After crypto ETF movement in Hong Kong, other Asia regulators could act 

Regulators in South Korea, Japan and Singapore could follow Hong Kong’s lead as Asia responds to spot bitcoin ETF approval in the US


Artwork by Crystal Le


It appears ever more likely that fund issuers will launch crypto ETFs in Hong Kong very soon. This move could catalyze acceptance of such funds elsewhere, with some speculating that other regulators in Asia could be next to follow suit.

In the US, the Securities and Exchange Commission had held out on approving spot bitcoin ETFs for years, restricting investors from engaging with cryptocurrencies through regulated financial avenues. This barrier prevented the broader financial adoption and accessibility of blockchain assets.

That all changed in January when the SEC approved 10 spot bitcoin ETFs for trading on US exchanges. This approval not only marked a significant shift in policy but also led to approximately $12.5 billion in net inflows to these funds, demonstrating a robust market appetite.

Fast forward just weeks after the US bitcoin ETF approvals, to when the United Kingdom’s Financial Conduct Authority said it would support “recognized investment exchanges” listing physically backed bitcoin and ether exchange traded notes (ETNs) for professional investors.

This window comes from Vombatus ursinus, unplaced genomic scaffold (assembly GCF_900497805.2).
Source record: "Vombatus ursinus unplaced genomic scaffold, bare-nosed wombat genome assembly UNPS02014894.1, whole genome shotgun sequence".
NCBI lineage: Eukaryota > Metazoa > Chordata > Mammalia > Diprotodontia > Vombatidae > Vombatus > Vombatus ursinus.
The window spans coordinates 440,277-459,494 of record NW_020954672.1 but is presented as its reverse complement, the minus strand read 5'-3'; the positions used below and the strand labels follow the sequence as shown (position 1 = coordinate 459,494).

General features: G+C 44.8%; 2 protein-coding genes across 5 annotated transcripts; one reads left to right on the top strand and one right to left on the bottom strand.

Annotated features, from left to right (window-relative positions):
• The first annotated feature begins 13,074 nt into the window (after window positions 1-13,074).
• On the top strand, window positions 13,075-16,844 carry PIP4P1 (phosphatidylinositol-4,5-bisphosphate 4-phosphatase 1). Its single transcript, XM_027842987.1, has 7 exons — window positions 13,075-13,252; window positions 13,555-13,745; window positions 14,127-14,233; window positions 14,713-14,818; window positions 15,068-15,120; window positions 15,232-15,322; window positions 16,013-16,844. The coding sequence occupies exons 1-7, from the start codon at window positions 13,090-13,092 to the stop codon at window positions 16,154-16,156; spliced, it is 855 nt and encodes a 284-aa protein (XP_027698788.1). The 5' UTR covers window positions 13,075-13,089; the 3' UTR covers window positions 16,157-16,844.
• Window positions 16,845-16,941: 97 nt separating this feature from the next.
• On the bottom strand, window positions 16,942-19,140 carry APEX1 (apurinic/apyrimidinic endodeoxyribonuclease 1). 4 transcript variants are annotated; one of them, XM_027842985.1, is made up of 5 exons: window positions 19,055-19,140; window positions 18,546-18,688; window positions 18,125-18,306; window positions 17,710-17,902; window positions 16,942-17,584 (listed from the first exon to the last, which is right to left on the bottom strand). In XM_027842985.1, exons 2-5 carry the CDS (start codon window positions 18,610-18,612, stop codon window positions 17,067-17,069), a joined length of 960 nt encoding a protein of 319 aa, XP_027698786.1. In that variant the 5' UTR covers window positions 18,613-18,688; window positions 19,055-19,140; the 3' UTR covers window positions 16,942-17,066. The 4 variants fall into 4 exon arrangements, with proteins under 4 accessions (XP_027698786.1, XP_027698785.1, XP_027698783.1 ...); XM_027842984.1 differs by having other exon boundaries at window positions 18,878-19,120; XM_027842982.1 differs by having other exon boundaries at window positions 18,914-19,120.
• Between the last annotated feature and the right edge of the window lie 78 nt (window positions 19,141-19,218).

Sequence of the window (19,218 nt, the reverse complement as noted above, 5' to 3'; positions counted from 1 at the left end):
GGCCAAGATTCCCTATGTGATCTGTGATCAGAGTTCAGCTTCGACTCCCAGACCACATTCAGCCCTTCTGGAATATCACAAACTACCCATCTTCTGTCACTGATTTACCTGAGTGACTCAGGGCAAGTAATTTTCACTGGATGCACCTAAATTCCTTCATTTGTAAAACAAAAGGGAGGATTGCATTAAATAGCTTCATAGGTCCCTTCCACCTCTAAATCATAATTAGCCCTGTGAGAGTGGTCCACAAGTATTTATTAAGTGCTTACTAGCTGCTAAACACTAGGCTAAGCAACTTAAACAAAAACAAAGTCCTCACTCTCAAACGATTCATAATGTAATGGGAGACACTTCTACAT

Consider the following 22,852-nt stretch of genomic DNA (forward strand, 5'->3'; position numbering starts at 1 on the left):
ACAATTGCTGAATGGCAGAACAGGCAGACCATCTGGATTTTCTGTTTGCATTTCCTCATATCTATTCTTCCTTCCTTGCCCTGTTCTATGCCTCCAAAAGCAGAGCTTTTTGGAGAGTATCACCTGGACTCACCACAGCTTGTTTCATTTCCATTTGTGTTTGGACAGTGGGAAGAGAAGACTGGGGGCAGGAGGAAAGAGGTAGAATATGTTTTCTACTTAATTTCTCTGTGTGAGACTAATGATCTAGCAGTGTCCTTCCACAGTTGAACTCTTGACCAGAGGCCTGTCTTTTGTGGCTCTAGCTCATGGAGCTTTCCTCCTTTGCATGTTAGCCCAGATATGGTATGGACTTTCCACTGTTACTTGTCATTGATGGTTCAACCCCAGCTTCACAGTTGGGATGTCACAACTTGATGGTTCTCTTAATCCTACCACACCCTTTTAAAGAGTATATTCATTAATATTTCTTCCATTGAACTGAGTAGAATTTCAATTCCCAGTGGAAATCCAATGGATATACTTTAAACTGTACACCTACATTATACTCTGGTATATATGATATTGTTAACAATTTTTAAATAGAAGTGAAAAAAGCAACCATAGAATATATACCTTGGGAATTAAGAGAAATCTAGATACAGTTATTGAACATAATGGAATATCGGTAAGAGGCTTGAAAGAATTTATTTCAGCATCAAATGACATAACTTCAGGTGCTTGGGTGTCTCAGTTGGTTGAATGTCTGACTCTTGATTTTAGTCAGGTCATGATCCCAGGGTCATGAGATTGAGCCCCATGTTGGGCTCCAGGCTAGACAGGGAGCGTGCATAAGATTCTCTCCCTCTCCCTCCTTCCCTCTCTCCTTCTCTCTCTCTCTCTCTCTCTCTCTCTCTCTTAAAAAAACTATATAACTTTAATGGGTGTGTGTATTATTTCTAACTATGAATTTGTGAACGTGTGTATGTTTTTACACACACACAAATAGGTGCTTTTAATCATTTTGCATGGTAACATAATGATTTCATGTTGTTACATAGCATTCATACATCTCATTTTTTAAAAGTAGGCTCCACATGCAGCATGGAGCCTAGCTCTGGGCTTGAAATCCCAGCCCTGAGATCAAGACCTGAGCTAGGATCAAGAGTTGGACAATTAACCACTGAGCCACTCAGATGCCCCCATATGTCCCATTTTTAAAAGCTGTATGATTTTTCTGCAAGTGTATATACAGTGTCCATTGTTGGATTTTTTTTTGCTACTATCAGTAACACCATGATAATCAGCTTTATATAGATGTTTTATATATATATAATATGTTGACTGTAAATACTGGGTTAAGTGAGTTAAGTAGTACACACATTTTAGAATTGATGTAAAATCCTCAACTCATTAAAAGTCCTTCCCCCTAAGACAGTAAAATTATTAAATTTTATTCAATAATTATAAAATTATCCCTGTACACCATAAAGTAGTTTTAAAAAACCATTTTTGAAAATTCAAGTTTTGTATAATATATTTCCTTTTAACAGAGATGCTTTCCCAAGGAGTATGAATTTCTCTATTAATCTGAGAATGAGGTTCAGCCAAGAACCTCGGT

The London Stock Exchange indicated that such listings could be expected by the end of May.

Now in Hong Kong, fund issuers have indicated in recent days that they are looking to launch spot bitcoin and ether funds soon.

Read more: Hong Kong could green light spot bitcoin and ether ETFs next week: Report

HashKey Capital and Bosera International noted in a Monday post they had gained approval from Hong Kong’s Securities and Futures Commission to offer crypto-related asset management services. 

A HashKey spokesperson declined to comment further.

A representative for Hong kong-based China Asset Management said the firm is planning to launch a spot bitcoin ETF and a spot ether ETF.  

Still, issuers do not appear to have official approval to launch such funds. An SFC spokesperson did not immediately return a request for comment. 

“Regarding the approval progress, we are currently not in a position to provide comment, as it is the decision of SFC,” the China Asset Management spokesperson told Blockworks in an email. 

Developments in the UK and Hong Kong “reiterate the global ripple effect of the spot ETF approvals in the US,” according to Tim Bevan, CEO at crypto ETP issuer ETC Group.